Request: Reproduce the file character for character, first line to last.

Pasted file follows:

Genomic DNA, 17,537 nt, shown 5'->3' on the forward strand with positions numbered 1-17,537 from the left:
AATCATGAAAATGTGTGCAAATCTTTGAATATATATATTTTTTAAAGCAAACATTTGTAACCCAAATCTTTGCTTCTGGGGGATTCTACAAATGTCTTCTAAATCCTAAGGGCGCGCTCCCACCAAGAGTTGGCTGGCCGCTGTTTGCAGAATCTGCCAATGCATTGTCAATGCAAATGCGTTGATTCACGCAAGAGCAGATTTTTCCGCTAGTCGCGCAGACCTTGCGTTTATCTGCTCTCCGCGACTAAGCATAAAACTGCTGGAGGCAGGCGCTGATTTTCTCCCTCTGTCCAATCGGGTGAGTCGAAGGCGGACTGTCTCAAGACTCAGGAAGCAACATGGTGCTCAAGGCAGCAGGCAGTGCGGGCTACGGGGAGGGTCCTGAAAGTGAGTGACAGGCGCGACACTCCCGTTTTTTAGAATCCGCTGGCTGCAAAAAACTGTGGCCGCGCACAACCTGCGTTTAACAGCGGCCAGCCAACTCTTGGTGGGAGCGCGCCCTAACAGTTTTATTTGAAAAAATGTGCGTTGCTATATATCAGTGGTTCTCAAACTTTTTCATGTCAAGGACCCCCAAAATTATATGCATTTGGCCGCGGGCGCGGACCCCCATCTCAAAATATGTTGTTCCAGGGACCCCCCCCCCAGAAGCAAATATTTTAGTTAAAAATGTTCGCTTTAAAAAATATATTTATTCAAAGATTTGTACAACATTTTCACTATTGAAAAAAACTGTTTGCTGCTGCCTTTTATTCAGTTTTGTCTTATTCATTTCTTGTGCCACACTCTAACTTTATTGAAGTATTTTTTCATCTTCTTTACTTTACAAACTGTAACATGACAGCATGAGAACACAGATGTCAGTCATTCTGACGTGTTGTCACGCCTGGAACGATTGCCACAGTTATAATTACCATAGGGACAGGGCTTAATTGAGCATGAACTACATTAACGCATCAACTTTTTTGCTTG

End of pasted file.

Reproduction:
Genomic DNA, 17,537 nt, shown 5'->3' on the forward strand with positions numbered 1-17,537 from the left:
AATCATGAAAATGTGTGCAAATCTTTGAATATATATATTTTTTAAAGCAAACATTTGTAACCCAAATCTTTGCTTCTGGGGGATTCTACAAATGTCTTCTAAATCCTAAGGGCGCGCTCCCACCAAGAGTTGGCTGGCCGCTGTTTGCAGAATCTGCCAATGCATTGTCAATGCAAATGCGTTGATTCACGCAAGAGCAGATTTTTCCGCTAGTCGCGCAGACCTTGCGTTTATCTGCTCTCCGCGACTAAGCATAAAACTGCTGGAGGCAGGCGCTGATTTTCTCCCTCTGTCCAATCGGGTGAGTCGAAGGCGGACTGTCTCAAGACTCAGGAAGCAACATGGTGCTCAAGGCAGCAGGCAGTGCGGGCTACGGGGAGGGTCCTGAAAGTGAGTGACAGGCGCGACACTCCCGTTTTTTAGAATCCGCTGGCTGCAAAAAACTGTGGCCGCGCACAACCTGCGTTTAACAGCGGCCAGCCAACTCTTGGTGGGAGCGCGCCCTAACAGTTTTATTTGAAAAAATGTGCGTTGCTATATATCAGTGGTTCTCAAACTTTTTCATGTCAAGGACCCCCAAAATTATATGCATTTGGCCGCGGGCGCGGACCCCCATCTCAAAATATGTTGTTCCAGGGACCCCCCCCCCAGAAGCAAATATTTTAGTTAAAAATGTTCGCTTTAAAAAATATATTTATTCAAAGATTTGTACAACATTTTCACTATTGAAAAAAACTGTTTGCTGCTGCCTTTTATTCAGTTTTGTCTTATTCATTTCTTGTGCCACACTCTAACTTTATTGAAGTATTTTTTCATCTTCTTTACTTTACAAACTGTAACATGACAGCATGAGAACACAGATGTCAGTCATTCTGACGTGTTGTCACGCCTGGAACGATTGCCACAGTTATAATTACCATAGGGACAGGGCTTAATTGAGCATGAACTACATTAACGCATCAACTTTTTTGCTTG